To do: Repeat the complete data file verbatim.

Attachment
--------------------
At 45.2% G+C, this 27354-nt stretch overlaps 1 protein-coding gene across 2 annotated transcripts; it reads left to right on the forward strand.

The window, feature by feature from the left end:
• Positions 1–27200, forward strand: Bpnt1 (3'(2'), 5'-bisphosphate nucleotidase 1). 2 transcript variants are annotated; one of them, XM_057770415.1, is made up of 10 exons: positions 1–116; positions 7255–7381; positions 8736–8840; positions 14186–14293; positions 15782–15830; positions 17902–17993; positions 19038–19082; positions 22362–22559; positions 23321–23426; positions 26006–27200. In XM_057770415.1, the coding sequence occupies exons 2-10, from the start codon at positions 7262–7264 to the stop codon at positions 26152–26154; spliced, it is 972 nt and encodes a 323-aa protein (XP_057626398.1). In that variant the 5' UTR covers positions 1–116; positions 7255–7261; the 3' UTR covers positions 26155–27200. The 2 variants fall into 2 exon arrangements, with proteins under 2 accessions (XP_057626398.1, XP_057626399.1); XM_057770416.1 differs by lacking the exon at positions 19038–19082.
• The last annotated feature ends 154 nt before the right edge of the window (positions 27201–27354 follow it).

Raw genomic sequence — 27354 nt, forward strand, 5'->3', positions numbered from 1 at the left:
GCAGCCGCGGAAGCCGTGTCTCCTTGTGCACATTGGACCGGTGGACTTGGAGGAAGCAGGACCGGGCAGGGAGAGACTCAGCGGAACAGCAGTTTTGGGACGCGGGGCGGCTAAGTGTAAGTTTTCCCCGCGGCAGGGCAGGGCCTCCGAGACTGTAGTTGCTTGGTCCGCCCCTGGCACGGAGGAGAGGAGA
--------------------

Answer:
At 45.2% G+C, this 27354-nt stretch overlaps 1 protein-coding gene across 2 annotated transcripts; it reads left to right on the forward strand.

The window, feature by feature from the left end:
• Positions 1–27200, forward strand: Bpnt1 (3'(2'), 5'-bisphosphate nucleotidase 1). 2 transcript variants are annotated; one of them, XM_057770415.1, is made up of 10 exons: positions 1–116; positions 7255–7381; positions 8736–8840; positions 14186–14293; positions 15782–15830; positions 17902–17993; positions 19038–19082; positions 22362–22559; positions 23321–23426; positions 26006–27200. In XM_057770415.1, the coding sequence occupies exons 2-10, from the start codon at positions 7262–7264 to the stop codon at positions 26152–26154; spliced, it is 972 nt and encodes a 323-aa protein (XP_057626398.1). In that variant the 5' UTR covers positions 1–116; positions 7255–7261; the 3' UTR covers positions 26155–27200. The 2 variants fall into 2 exon arrangements, with proteins under 2 accessions (XP_057626398.1, XP_057626399.1); XM_057770416.1 differs by lacking the exon at positions 19038–19082.
• The last annotated feature ends 154 nt before the right edge of the window (positions 27201–27354 follow it).

Raw genomic sequence — 27354 nt, forward strand, 5'->3', positions numbered from 1 at the left:
GCAGCCGCGGAAGCCGTGTCTCCTTGTGCACATTGGACCGGTGGACTTGGAGGAAGCAGGACCGGGCAGGGAGAGACTCAGCGGAACAGCAGTTTTGGGACGCGGGGCGGCTAAGTGTAAGTTTTCCCCGCGGCAGGGCAGGGCCTCCGAGACTGTAGTTGCTTGGTCCGCCCCTGGCACGGAGGAGAGGAGA